What eventually became Android, the fastest growing software platform to date, started its life as an idea for cameras. Andy Rubin had just left his first job as a chief executive at Danger, the startup that built the Sidekick handset.
“It was one of the first cellphones where you got a real Internet experience including instant messaging and browsing,” said Rubin in an interview in Building 45 of the Google campus as it was being outfitted to handle an expanding Android staff.
During a break in the Cayman Islands in 2003 to ponder what he wanted to do next, Rubin initially “set out to do the same thing for digital cameras, to create the concept of smart cameras like smartphones,” he said.
Upon further study he found the market for digital cameras was flat at about 30 million units a year. “We could give it a boost, but it wasn’t going to dramatically change things, so we rejiggered,” he said.
The idea for an open source operating system for smartphones emerged as the best shot at making a big splash. The name Android reflected Rubin’s lifelong passion for robotics. But back in Silicon Valley potential investors were unimpressed.
“They said he was trying to boil the ocean, that he would need 10 million phones running Android for this to make sense and they rolled their eyes as if that was absurd,” recalled Steve Perlman, a serial entrepreneur who helped introduce Rubin to potential investors and had been his senior at Apple and startups General Magic and Web TV.
At one point, things got so desperate for Rubin he was about to be evicted. He reached out to Perlman just down the street in Palo Alto, Calif., who walked over $10,000 in hundred dollar bills in a manila envelope as the first installment of a larger gift.
“Eventually, he got funding and returned the favor when he got acquired by Google and they paid my rent for next 18 months,” Perlman quipped.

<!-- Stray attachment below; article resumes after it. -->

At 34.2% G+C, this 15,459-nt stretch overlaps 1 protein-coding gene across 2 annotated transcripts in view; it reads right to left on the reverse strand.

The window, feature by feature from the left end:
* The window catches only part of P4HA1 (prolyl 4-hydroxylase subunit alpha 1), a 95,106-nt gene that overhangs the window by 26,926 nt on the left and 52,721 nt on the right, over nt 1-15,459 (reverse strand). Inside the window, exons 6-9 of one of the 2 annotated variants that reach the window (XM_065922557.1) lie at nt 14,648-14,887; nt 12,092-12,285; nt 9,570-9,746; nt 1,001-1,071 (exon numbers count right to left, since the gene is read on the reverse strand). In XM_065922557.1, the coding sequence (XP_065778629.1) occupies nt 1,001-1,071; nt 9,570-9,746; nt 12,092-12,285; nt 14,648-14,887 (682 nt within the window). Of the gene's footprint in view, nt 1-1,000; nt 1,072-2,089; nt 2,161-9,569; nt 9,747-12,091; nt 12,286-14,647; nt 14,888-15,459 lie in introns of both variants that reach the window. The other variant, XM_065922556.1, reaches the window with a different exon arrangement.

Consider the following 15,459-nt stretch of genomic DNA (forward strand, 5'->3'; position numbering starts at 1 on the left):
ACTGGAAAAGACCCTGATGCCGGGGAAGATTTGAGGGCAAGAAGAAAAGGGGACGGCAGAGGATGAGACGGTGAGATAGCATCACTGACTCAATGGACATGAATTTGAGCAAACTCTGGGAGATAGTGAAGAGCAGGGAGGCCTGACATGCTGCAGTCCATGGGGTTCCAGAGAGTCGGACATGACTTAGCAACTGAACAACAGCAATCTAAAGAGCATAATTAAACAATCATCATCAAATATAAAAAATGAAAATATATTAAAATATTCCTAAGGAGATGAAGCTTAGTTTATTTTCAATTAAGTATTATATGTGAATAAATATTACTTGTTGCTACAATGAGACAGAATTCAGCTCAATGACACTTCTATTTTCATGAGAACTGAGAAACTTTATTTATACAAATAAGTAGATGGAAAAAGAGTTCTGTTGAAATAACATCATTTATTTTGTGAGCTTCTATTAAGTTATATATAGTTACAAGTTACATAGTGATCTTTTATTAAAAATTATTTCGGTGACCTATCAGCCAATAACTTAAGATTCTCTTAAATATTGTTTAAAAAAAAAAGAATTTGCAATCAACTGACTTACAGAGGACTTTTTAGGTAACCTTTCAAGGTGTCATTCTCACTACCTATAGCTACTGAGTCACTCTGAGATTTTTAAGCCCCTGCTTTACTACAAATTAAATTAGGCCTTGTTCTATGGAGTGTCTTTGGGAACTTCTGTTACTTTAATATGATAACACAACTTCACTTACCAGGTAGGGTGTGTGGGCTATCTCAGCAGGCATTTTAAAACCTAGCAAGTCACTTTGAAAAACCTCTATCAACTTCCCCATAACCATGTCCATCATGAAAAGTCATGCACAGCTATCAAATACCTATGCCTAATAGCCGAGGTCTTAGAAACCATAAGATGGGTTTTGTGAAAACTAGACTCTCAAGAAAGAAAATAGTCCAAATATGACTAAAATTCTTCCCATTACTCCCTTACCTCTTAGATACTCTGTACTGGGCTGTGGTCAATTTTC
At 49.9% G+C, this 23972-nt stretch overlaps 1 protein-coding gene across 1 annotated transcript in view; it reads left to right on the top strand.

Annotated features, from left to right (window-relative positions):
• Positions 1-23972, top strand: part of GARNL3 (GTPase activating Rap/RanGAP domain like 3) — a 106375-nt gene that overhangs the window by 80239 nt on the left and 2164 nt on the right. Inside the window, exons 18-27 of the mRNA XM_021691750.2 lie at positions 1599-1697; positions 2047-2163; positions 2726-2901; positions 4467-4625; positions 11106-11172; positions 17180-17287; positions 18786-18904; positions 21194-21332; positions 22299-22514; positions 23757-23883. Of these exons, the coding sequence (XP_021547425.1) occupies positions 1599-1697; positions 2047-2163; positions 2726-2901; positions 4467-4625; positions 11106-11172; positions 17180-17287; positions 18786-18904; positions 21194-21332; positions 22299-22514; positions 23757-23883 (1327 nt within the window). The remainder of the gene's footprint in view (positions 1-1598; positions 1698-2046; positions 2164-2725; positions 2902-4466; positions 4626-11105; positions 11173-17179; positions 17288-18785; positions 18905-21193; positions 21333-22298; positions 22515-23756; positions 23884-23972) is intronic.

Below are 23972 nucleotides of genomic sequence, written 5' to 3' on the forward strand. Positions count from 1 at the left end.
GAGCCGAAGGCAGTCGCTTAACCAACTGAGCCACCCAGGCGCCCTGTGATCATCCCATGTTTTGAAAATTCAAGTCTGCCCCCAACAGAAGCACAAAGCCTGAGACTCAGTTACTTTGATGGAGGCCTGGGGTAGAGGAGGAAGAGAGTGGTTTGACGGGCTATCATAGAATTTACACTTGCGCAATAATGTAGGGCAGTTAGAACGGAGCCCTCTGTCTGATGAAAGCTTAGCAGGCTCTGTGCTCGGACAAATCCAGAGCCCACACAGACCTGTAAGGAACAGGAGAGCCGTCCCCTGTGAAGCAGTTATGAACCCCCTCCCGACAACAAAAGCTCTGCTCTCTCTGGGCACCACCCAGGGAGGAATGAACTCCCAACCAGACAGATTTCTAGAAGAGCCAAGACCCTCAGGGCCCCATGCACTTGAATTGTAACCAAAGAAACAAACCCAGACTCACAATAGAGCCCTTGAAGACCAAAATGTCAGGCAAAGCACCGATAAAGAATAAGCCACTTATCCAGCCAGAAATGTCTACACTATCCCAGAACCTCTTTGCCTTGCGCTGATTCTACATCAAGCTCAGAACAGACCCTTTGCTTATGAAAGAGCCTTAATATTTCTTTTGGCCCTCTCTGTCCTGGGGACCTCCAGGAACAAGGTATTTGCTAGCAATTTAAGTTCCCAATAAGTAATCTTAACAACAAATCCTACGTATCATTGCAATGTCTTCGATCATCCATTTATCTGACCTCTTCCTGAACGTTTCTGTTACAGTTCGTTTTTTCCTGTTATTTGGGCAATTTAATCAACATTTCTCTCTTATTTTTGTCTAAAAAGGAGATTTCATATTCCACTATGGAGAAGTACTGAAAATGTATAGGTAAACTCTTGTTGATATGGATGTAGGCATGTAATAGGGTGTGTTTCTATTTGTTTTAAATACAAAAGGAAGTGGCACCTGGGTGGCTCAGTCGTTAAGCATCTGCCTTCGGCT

Rubin recruited former colleagues to form his core team at his new startup. Chris White from Web TV was “a trusted innovator in user interfaces” and among the first to see the need to “get maps deeply integrated in the platform,” Rubin said.
Brian Swetland from Danger became “one of the best engineers on Android and created a lot of the architecture and frameworks for it,” said Rubin. “He’s a big advocate of open source and helped us figure out the right licenses to use--he has a great moral compass in open source,” he said.
Former colleagues Rich Miner and Nick Sears had backgrounds at carriers Orange and T-Mobile respectively, assets valuable in creating business and marketing strategies.
Ironically, the team’s decision to use Java but not the Java virtual machine developed by Sun Microsystems later landed it in a high profile court case. Oracle acquired Sun and claimed the Android team infringed its patent rights in a court case where the initial decisions went in Google’s favor.
David Patterson, known for his pioneering research that led to RAID, clusters and more, is part of a team at UC Berkeley that recently made its RISC-V processor architecture an open source hardware offering. We talk with Patterson and one of his colleagues behind the effort about the opportunities they see, what new kinds of designs they hope to enable and what it means for today’s commercial processor giants such as Intel, ARM and Imagination Technologies.